Readers help find Tamura Hospital
The private hospital was built before 1940 in what was Ota Camp
THANKS to our readers, we've gotten more information about Tamura Hospital.
Someone had asked if we knew where the hospital was located where his brother was born in 1944, and if it still existed (Kokua Line, Nov. 12).
Laura Gerwitz, reference librarian at Mamiya Medical Heritage Center, uncovered this tidbit: "Returning to the islands in 1923, Dr. (Thomas Henry) Tamura settled at Honokaa, Hawaii, where he was in practice for seven years. In 1930, he came to Oahu and located at Waipahu, where he operated his own hospital at Waikele."
But that was all that could be found.
Two people -- a former Waipahu resident now living in Oregon and a 78-year-old woman whose childhood home was on the site of St. Joseph Church on Farrington Highway -- did not want to be identified, but told us they remember the hospital. That was back when Waipahu was just starting to develop, before many of the roads even had names, the former resident told us.
He remembered it was on what is now known as Pahu Street.
Tamura's was a private hospital, operating out of residential-type buildings near St. Joseph Church, the latter recalled.
Tamura's was not a plantation hospital. "The plantation had its own hospital," she said. "That's why most (Waipahu) people don't remember" Tamura Hospital.
She and a third caller both said they believed the hospital was on what is now Nawaakoa Street.
DENNIS ODA / DODA@STARBULLETIN.COM
Dorothy Kikuchi stands in front of the building that was once the Tamura Hospital at 94-126 Pahu St., off Farrington Highway in Waipahu. CLICK FOR LARGE
We hit the jackpot when Dorothy Kikuchi called.
She co-owns the former hospital property, at 94-126 Pahu St., adjacent to St. Joseph Church and its school, and just makai of Farrington Highway. Pahu Street connects to Nawaakoa Street.
She's lived next door to the former hospital for 51 years, after marrying her late husband, Shoji Kikuchi, and moving into his family home.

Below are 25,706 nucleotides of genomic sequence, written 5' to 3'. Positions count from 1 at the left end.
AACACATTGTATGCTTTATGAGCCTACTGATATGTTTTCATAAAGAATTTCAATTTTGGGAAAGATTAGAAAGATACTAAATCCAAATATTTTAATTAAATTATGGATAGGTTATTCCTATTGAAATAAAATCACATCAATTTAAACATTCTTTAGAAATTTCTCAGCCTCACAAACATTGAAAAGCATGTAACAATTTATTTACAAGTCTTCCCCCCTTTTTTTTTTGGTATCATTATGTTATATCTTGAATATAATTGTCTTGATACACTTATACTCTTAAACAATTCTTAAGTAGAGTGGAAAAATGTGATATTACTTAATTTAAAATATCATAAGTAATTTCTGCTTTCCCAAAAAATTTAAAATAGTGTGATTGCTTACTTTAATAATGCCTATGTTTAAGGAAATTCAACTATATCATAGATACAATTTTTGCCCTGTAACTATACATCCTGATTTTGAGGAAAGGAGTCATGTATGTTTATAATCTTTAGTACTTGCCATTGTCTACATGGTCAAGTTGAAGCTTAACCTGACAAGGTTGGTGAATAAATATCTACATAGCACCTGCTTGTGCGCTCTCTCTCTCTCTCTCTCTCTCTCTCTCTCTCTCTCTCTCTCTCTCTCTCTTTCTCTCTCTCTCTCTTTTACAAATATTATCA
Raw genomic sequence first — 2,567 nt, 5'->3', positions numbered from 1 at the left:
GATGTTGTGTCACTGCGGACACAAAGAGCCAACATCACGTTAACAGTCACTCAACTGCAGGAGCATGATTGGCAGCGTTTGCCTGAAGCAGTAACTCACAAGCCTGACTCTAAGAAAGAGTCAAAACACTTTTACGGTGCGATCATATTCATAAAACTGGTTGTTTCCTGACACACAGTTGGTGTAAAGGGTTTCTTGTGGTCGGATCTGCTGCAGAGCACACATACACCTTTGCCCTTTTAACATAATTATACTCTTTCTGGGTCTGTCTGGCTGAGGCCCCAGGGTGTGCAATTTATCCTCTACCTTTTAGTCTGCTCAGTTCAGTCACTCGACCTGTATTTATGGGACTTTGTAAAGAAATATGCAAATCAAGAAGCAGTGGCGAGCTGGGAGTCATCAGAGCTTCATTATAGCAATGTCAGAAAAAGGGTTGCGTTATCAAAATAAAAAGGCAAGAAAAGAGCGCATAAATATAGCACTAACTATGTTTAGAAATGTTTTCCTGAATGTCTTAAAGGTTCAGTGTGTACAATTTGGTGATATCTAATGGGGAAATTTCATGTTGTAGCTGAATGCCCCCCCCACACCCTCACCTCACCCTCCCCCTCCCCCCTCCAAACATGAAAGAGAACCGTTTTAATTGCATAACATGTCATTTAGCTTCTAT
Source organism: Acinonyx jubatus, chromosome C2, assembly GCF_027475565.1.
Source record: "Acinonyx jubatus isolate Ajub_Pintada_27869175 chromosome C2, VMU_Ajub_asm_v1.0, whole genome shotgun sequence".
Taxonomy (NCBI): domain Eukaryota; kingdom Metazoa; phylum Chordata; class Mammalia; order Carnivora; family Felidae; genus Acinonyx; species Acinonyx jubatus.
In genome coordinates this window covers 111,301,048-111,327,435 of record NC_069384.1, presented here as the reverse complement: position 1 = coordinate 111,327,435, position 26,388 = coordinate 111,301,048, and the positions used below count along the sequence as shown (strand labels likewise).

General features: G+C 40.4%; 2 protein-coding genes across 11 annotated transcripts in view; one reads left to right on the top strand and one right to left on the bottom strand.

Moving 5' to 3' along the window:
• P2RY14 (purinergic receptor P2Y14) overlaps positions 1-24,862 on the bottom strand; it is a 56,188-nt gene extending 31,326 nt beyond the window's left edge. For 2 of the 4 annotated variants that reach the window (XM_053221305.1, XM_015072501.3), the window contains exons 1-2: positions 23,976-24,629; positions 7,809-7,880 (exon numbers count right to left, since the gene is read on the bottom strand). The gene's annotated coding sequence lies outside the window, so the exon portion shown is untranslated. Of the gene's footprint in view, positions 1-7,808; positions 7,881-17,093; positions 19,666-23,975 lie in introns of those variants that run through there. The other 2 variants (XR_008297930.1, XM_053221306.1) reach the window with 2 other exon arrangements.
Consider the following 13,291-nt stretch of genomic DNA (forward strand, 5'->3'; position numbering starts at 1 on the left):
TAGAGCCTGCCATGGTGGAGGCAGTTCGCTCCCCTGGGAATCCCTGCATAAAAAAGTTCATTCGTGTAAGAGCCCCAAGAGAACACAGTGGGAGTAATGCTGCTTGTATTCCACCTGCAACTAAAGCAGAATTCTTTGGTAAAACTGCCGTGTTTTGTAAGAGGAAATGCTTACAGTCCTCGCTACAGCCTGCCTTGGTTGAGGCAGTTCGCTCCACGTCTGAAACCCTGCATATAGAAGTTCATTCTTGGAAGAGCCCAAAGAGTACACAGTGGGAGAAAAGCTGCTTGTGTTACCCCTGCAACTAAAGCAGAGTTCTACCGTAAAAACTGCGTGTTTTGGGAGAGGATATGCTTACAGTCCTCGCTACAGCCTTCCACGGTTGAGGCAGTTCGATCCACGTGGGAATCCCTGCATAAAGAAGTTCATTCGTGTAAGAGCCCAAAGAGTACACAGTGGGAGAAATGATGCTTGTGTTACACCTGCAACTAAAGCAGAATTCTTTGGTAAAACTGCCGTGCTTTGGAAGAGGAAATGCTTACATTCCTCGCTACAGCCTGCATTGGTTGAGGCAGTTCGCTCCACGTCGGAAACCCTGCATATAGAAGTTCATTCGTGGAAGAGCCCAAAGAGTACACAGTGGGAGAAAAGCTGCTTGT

"When I came here in 1955, Dr. Tamura was already retired," the 87-year-old Kikuchi said. By then, he had converted the hospital into rental apartments and lived on the opposite side of the property from the Kikuchis.
Kikuchi said the hospital was divided into three units: The front housed his office, the middle section the actual hospital and the back unit was the maternity ward.
Little has changed since the modest, plantation-style buildings were built sometime before 1940 in the neighborhood once known as Ota Camp.
Kikuchi remembers her husband telling her he used to hear "a lot of noise" coming from the maternity ward.
"A lot of people say, 'I was born here,'" she said, pointing to the back building.
Shoji Kikuchi and the doctor were "good friends" who played cards regularly.
One day, Tamura asked if Shoji wanted to buy the property, because he was "moving back to the mainland" to be with his children, Kikuchi said.
The Kikuchis purchased the property in 1958.
The former hospital, a little-known piece of Waipahu's history, continues to be used for rental housing.
Got a question or complaint?
Call 529-4773, fax 529-4750, or write to Kokua Line, Honolulu Star-Bulletin, 500 Ala Moana Blvd., No. 7-210, Honolulu 96813. As many as possible will be answered. E-mail to firstname.lastname@example.org
. See also: Useful phone numbers